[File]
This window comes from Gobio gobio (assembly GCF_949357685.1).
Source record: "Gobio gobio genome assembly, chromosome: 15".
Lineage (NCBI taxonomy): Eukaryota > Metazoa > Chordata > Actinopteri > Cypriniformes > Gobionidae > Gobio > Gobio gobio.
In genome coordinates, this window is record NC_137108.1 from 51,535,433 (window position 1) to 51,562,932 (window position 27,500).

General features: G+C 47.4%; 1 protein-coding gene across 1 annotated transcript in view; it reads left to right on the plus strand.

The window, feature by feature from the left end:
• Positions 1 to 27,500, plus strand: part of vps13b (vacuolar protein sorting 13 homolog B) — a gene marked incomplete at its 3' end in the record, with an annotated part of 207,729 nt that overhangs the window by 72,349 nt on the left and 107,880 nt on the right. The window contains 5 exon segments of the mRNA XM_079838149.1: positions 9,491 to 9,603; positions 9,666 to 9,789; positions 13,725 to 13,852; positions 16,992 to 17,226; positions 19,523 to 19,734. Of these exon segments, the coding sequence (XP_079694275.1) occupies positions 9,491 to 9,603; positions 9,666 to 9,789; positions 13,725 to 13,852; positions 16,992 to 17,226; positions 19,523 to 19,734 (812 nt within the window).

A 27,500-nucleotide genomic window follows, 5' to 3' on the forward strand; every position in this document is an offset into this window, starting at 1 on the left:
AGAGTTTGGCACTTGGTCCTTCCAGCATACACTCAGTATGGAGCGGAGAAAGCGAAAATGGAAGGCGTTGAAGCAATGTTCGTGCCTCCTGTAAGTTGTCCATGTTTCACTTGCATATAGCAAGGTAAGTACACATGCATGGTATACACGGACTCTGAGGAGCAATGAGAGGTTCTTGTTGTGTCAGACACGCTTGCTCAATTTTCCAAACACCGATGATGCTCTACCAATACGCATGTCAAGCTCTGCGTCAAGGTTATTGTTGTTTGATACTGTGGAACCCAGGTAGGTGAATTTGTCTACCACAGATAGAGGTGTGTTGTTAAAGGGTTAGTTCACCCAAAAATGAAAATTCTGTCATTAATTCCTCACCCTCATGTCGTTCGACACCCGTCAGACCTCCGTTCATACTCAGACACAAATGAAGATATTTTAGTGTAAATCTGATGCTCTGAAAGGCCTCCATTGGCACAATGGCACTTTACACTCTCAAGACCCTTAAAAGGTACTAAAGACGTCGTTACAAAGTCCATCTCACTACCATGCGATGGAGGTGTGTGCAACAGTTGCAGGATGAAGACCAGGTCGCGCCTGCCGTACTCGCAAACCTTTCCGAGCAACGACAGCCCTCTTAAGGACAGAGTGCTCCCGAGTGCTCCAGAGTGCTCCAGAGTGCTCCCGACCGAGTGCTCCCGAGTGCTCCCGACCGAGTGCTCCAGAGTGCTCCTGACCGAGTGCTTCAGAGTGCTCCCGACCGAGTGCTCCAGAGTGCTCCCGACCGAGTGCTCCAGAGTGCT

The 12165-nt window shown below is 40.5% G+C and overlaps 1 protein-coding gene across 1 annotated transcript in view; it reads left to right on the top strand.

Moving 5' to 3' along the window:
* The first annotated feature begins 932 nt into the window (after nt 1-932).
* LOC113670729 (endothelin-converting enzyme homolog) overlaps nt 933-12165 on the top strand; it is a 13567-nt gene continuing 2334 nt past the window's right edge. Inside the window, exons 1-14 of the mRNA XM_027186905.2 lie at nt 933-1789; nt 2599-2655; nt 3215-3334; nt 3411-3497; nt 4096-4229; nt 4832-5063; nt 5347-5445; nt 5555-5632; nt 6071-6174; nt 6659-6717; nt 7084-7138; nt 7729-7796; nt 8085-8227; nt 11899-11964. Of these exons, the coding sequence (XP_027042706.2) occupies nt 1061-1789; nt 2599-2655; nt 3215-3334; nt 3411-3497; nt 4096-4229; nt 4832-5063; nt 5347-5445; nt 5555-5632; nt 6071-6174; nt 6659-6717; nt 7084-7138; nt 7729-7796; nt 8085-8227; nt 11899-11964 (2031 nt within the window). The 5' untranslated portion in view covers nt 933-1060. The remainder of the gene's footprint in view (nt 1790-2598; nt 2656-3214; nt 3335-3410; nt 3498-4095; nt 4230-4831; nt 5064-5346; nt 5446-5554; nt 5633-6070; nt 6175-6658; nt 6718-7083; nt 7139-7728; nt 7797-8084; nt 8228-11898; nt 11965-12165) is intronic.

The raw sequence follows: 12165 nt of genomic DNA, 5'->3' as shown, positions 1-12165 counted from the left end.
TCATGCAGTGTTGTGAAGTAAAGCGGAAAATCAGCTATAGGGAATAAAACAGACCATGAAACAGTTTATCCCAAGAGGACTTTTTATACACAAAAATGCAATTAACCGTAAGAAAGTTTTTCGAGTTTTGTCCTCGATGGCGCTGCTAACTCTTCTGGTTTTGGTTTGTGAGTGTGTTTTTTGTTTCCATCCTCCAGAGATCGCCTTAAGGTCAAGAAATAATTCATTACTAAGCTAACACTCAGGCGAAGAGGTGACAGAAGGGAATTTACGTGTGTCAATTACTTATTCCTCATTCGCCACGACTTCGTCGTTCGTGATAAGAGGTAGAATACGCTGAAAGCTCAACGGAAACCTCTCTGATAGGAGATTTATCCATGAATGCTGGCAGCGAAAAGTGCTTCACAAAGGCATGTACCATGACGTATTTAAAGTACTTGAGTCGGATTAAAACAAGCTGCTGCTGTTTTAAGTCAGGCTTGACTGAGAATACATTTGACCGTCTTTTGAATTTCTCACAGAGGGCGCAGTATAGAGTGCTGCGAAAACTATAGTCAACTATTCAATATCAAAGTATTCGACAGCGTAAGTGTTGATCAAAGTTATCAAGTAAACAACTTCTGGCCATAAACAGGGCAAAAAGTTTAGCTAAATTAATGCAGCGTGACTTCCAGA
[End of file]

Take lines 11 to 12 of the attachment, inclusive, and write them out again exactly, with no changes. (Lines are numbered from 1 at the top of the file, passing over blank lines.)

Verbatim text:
Moving 5' to 3' along the window:
* The first annotated feature begins 932 nt into the window (after nt 1-932).